Jul 18, 2018 rated it liked it
3.5 Stars

This is the first parenting book that I've read in years. After spending my early years of parenting dutifully reading parenting books, I realized that I was coming away with lots of conflicting and muddled advice. I remember the moment I revolted against more discipline books. I knew that I was going to have to carve out my own path knowing that raising children is more an art than a science. This book has some sage advice in the simple notion that we must show empathy and "acknowledge
Jun 04, 2018 rated it really liked it
It is amazing how a bit of talking, some creativity and common sense can make a child do what you want without your blood pressure boiling over when there's an issue. My inspiration for reading this book was a Nextdoor post about a workshop based on it, but I wasn't about to pay the hundreds of dollars to attend it. I was like, let me check out the book at the library (for free) and see what this is all about. After reading this book, I can understand why people would pay money to attend the wor ...more
Feb 25, 2019 rated it it was amazing
I bought this book when my daughter turned 2 and just as the title implies, this book is literally a survival guide for life with kids, the book discusses several problems that any parent struggles with and more importantly it provides you with applicable tools and skills that you can actually use to increase compliance and have a harmonious relationship with your kids, what I love about this book most is that :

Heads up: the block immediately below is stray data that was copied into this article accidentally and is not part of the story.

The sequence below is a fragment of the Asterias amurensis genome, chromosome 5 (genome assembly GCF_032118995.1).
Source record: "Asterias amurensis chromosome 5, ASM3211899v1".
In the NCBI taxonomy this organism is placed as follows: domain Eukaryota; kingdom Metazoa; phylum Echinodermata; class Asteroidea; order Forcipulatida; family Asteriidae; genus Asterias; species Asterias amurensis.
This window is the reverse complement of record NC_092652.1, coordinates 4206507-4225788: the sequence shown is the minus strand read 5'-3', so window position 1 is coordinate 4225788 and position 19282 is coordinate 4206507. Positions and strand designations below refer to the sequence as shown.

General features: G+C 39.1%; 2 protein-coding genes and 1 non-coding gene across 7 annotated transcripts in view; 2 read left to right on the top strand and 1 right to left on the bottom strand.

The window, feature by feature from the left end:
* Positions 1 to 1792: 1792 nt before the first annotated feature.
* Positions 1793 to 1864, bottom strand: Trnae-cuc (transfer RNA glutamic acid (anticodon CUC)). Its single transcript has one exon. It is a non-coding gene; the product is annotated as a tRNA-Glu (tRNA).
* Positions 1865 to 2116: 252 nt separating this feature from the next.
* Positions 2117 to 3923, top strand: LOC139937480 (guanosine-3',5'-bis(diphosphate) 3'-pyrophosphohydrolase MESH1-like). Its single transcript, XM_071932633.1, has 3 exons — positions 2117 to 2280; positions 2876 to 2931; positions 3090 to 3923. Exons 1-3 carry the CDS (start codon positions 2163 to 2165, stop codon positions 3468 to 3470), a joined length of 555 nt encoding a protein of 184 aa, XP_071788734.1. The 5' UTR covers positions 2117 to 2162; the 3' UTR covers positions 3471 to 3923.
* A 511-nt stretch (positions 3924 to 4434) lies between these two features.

1) it gives many examples in each chapter for different situations and behaviors.
Oct 22, 2020 rated it it was ok
This book is kind of a slog. All the advice is based totally on anecdotes. But once again I'm obviously not the target audience lol. (Which seems to be upper middle class whole foods parents) the advice boils down do "acknowledge their feelings" and "give them a choice! Do they want to take a bath with CUPS or BUBBLES" and I can only handle the phrase "that sounds FRUSTRATING!" so much. I feel like if you tried the "reflect their feelings and use the word frustrating a lot" method on anyone over ...more